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Suppose I am a wizard and cast a Glyph of Warding on a surface, utilize the Spell Glyph feature, and input the Life Transference spell.

Does this combination work by RAW? Would I take damage and the healing power be stored within the Glyph?

Or would it rather be that the Glyph takes the damage upon being triggered and heals whoever triggers it? Or would it simply not work?

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Life transference doesn't work with glyph of warding at all

Glyph of warding says:

The spell must target a single creature or an area.

However life transference actually has two targets: you, the creature that is harmed, and the other creature who is healed:

You sacrifice some of your health to mend another creature’s injuries. You take 4d8 necrotic damage, and one creature of your choice that you can see within range regains a number of hit points equal to twice the necrotic damage you take.

Being damaged or affected by a spell is generally considered enough to be considered a target of a spell. Thus, it shouldn't qualify to go into glyph of warding at all.

The above is what I view to be correct RAW and would run at my table, but because it is not explicitly declared who the targets are, your DM may disagree and rule otherwise. If they do, see below.

If your DM rules that the caster is not a target it would work

As J.A. Streich's answer also says, if your DM rules that the caster is not included in the targets of the spell then it qualifies to be put into the glyph of warding. The way it would work is that upon casting, nothing would happen except the spell being stored in the glyph.

The spell being stored has no immediate effect when cast in this way. When the glyph is triggered, the stored spell is cast.

Then, when the glyph is triggered, the caster should take the damage (because they are the "you" who cast the spell) and the triggerer should receive the healing. The glyph doesn't cast the spell, you still did. The effect is just taking place later.

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  • \$\begingroup\$ Comments are not for extended discussion; this conversation has been moved to chat. \$\endgroup\$ – mxyzplk Jun 4 at 0:06
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Combination Legal

Glyph of warding reads:

You can store a prepared spell of 3rd level or lower in the glyph by casting it as part of creating the glyph. The spell must target a single creature or an area.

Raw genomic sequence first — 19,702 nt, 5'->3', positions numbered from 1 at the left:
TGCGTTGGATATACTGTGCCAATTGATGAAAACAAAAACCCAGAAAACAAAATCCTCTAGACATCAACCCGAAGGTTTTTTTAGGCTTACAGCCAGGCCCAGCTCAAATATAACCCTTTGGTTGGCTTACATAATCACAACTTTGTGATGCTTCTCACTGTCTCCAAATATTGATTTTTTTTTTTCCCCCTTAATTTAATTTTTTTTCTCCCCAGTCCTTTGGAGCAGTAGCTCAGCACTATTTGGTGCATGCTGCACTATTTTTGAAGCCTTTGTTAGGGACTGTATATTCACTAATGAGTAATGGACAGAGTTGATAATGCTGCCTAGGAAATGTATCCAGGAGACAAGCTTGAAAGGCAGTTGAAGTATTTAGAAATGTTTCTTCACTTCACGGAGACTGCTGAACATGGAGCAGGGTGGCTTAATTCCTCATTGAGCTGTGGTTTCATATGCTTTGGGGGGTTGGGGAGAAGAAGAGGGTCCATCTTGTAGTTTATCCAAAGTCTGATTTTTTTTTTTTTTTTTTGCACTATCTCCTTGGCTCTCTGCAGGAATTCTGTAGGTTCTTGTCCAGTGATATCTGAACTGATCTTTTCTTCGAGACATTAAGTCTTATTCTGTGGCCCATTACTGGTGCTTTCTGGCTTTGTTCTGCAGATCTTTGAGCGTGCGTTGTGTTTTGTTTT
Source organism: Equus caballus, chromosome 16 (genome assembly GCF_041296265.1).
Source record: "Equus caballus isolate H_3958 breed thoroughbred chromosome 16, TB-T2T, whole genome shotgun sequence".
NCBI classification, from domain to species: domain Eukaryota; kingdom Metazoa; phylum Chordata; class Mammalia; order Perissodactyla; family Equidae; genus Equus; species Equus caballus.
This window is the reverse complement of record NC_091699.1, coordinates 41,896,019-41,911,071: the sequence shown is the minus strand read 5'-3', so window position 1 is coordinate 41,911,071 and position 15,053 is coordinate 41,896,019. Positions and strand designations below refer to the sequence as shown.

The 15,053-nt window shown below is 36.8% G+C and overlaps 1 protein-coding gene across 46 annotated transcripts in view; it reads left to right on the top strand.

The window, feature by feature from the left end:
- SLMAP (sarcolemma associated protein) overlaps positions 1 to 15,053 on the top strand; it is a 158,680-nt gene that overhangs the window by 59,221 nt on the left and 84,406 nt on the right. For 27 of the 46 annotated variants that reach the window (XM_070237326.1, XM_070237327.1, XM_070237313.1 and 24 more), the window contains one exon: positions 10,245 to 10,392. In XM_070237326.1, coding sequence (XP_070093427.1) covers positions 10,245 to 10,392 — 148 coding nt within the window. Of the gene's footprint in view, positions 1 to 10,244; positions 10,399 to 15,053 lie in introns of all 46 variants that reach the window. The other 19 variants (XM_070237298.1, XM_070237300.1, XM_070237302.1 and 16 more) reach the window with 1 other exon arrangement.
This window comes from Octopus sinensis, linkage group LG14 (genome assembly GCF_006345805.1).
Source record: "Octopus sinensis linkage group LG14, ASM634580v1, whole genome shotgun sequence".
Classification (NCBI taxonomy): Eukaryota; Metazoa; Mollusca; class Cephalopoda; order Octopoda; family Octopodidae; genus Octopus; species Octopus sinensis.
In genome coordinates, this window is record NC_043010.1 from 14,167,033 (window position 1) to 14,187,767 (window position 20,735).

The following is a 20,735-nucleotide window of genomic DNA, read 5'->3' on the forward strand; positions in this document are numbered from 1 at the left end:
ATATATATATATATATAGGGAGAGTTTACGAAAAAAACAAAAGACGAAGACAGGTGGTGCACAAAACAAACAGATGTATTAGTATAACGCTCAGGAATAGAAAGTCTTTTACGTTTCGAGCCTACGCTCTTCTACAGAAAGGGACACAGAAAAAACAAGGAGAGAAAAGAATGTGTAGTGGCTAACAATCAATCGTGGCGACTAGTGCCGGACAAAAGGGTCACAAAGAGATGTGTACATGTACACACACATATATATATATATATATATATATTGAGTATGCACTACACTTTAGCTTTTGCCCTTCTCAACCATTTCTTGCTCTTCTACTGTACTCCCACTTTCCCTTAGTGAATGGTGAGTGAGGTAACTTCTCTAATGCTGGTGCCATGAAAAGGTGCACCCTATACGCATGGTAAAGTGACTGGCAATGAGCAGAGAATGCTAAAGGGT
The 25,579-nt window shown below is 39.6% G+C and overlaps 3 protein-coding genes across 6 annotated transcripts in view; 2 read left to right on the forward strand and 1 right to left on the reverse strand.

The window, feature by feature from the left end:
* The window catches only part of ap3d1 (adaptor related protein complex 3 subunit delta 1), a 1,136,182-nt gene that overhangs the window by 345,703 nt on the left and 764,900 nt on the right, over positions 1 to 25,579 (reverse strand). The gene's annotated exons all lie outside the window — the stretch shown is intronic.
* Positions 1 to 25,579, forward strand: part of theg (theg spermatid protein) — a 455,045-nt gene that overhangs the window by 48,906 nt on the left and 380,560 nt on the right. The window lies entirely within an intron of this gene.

• 3rd level or lower - life transference is level 3. Check.
  • Single Target - This is debateable, because you take damage, but many spells say things like "you make a melee spell attack" or "you make a ranged spell attack." I'd argue that you are not the target of spell, the target is the "creature you choose". So, arguably check. Generally, like with alter self, when you are the target, the range is "self" or even"self,X feet" which isn't the case of life transference

When Damage to Caster

RAW

The rules as written imply the damage to the caster should happen when triggered.

The spell being stored has no immediate effect when cast in this way. When the glyph is triggered, the stored spell is cast.

This seems like an interesting way to play it, as it increases the risk of the combination and gives another hidden benefit of knowing when it is triggered.

How I'd Rule

Despite that, I'd be tempted to run it the more "sensible" way and roll damage immediately and store just the healing effect. I'd count the necrotic damage as a spell component, which it feels more like.

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The object or surface to which the Glyph is inscribed would take necrotic damage and heal the creature that triggered it.

The Glyph could be placed on the surface of the skin of a creature who is shackled in place (consider that the Glyph if moved 10 feet from where it was created will become ineffective).

"You" in the case of the Life Transference spell is the Glyph and the target is the creature triggering it.

Glyph of warding reads:

When you cast this spell, you inscribe a glyph that later unleashes a magical effect...

Spell Glyph. You can store a prepared spell of 3rd level or lower in the glyph by casting it as part of creating the glyph. The spell must target a single creature or an area. The spell being stored has no immediate effect when cast in this way. When the glyph is triggered, the stored spell is cast. If the spell has a target, it targets the creature that triggered the glyph. If the spell affects an area, the area is centered on that creature.

Life Transference reads:

You sacrifice some of your health to mend another creature’s injuries. You take 4d8 necrotic damage, and one creature of your choice that you can see within range regains a number of hit points equal to twice the necrotic damage you take.

P246 of the DMG includes rules for objects Hit Points, it would be very strange for an object to transfer life, but maybe the Glyph is inscribed into the bark of a tree that withers and dies as the spell takes effect.

Consider another possible scenario: An evil spell caster shackles a hostage to a wall and inscribes the Glyph of Warding onto their forehead. Anyone enters an area around the hostage will trigger the Glyph.

An unwitting adventurer enters the room and the hostage is obliterated with 4d8 Necrotic damage, the triggering adventurer is fully healed, a bittersweet ending.

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  • 1
    \$\begingroup\$ So you are saying that the glyph is the one casting the spell? How does it take damage? \$\endgroup\$ – Rubiksmoose Jun 4 at 0:44

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